I used to have a great cartoon by Bob Boze Bell hanging on my cubicle wall when I worked at the newspaper. It was titled So You Think You Belong in Journalism? and then proceeded to lampoon everything about the profession from the long hours and low paw to the enormous ego involved in thinking you can write to the truly horrible wardrobe of most newspaper people ("What's the difference between a working journalist and a hobo? Hobos have better taste in pants.")
But even that classic cartoon couldn't top reality and the "new" journalism called "investigative reporting." As I said in this post, people know what "investigative reporting" means. It means the reporter's about to drop a sack of flaming shit on somebody's doorstep and claim they are doing it in the interest of "the public."
Dateline NBC has made a career out of this sort of "journalism" with its To Catch a Predator series. I'm all for catching child molesters and child porn thugs, but I sort of agree with Brian Montopoli who says this is a form of punishment before trial.
But now, the tables have been turned on a Dateline NBC mole at DefCon.
DefCon security on Friday warned attendees at the annual hacker conference that Dateline NBC may have sent a mole with a hidden camera to the event to capture hackers admitting to crimes. DefCon says it was tipped off by their own mole at Dateline who sent them a pic of the undercover journalist who DefCon employees identified as producer Michelle Madigan.
DefCon, an annual underground hacking convention in Las Vegas, has a strict policy against filming conference attendees -- TV media outlets are barred from sweeping a room with their cameras and also have to get permission from any individuals before capturing them on film. All journalists covering DefCon sign an agreement upon registering for the conference that outlines the rules, but the DefCon organizers say the mole apparently registered as a regular attendee, thereby bypassing the legal agreement.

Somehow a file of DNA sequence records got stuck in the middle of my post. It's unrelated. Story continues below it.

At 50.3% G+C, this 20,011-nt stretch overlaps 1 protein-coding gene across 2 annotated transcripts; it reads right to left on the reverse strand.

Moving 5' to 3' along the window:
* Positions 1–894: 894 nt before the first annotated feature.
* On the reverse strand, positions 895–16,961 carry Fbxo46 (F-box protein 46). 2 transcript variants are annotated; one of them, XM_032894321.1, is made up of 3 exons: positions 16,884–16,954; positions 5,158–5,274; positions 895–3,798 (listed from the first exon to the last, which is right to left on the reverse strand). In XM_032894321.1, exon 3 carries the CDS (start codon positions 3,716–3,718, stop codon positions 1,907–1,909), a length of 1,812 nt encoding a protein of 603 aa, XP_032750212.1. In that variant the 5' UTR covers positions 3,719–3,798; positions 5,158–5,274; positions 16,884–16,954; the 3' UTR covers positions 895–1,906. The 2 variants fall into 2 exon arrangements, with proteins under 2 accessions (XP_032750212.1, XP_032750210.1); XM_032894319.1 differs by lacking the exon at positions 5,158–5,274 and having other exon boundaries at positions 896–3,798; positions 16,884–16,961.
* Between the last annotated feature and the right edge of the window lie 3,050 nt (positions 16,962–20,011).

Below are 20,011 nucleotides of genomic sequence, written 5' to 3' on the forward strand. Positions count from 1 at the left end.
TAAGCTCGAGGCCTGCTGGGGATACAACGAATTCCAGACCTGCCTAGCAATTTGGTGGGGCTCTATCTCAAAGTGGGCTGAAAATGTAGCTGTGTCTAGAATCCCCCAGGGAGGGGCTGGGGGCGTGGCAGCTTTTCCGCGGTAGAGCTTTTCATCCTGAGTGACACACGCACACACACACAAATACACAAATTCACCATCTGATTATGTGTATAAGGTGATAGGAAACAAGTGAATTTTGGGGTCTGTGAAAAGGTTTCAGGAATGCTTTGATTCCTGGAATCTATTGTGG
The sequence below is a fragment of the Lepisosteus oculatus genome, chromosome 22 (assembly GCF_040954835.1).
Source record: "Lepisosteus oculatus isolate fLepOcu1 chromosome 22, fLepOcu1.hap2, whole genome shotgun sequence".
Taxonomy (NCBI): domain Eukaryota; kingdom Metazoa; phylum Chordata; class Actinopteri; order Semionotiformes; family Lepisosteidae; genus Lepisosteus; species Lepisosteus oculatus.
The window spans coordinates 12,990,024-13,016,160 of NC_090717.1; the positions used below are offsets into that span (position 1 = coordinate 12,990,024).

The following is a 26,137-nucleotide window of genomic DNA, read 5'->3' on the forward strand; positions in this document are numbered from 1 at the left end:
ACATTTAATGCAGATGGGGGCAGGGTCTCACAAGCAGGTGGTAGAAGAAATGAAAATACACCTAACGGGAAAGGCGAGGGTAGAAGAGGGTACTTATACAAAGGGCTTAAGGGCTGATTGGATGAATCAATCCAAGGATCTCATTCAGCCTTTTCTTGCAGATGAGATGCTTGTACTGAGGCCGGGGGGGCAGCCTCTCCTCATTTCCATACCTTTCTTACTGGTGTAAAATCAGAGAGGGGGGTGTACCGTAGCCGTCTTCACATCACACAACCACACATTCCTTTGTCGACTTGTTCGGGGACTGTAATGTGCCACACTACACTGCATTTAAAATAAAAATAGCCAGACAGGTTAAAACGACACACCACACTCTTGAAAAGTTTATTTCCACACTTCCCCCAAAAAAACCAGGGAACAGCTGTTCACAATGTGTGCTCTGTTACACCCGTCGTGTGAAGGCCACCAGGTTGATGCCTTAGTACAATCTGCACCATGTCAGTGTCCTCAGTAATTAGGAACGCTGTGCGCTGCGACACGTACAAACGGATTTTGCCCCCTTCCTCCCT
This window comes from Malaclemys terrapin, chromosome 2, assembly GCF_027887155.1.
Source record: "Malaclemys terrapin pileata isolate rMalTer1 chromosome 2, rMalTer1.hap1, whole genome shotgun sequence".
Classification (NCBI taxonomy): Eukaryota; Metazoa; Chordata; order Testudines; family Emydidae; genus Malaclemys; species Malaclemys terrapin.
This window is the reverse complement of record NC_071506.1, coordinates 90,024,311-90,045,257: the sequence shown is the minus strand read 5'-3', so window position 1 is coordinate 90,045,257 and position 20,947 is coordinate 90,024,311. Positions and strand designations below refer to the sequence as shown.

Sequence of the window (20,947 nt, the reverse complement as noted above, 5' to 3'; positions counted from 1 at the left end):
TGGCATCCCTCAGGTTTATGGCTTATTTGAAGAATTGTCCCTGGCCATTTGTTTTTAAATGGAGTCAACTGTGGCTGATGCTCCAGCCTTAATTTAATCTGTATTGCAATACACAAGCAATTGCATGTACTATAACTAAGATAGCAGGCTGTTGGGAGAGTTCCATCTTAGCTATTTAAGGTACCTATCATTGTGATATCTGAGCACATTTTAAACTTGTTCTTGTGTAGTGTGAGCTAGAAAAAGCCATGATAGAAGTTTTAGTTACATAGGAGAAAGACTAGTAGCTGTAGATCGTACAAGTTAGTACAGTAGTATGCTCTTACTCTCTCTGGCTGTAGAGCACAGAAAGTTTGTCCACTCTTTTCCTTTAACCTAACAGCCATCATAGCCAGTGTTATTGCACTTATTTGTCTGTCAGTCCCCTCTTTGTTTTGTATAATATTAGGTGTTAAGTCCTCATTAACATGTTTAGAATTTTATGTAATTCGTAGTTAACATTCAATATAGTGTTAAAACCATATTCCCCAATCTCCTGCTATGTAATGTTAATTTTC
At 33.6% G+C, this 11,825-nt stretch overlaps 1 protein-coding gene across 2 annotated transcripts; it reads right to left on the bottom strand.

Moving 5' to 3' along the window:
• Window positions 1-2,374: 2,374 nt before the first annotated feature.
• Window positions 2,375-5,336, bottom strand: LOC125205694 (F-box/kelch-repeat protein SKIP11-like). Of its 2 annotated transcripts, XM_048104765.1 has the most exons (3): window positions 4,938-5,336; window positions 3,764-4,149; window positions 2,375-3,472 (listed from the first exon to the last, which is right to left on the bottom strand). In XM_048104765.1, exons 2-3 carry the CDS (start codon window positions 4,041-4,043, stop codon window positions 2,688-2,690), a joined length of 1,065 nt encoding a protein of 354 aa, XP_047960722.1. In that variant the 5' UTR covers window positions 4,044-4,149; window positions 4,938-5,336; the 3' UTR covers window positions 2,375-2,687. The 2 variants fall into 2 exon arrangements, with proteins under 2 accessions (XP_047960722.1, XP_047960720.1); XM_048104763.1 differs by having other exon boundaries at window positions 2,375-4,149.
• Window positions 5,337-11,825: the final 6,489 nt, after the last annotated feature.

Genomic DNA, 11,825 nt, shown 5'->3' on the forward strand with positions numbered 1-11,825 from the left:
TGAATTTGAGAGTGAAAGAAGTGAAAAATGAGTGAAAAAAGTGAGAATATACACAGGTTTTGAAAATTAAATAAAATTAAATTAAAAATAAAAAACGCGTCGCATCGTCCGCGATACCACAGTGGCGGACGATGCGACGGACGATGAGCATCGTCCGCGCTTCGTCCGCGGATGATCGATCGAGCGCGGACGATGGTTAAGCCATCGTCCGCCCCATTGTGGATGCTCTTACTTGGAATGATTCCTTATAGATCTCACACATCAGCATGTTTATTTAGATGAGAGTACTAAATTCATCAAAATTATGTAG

The mole's name is Michelle Madigan. The best part is the way they caught the mole.
According to DefCon staff, Madigan had told someone she wanted to out an undercover federal agent at DefCon. That person in turn warned DefCon about Madigan's plans. Federal law enforcement agents from FBI, DoD, United States Postal Inspection Service and other agencies regularly attend DefCon to gather intelligence on the latest techniques of hackers. DefCon holds an annual contest called Spot the Fed, in which attendees out people in the audience they think are undercover federal agents. The contest is good-natured, but the feds who get caught are generally ones who don't mind getting caught.
DefCon staff say that Madigan was asked four times -- two times on the phone and two times at the conference -- if she wanted to obtain press credentials, but she declined.
DefCon staff lured her to a large hall telling her that the Spot the Fed contest was in session and that she could get a picture of an undercover federal agent at the contest. When she sat down, Jeff Moss, DefCon's founder, announced that they were changing the game. Instead of Spot the Fed, they were going to play Spot the Undercover Reporter and then announced, "And there's one in here right now." Madigan, realizing she'd been had, jumped from her seat and bolted out the door with reporters carrying cameras chasing after her through the parking lot and to her car.
I wonder if Madigan liked the treatment Dateline NBC thinks is appropriate for others.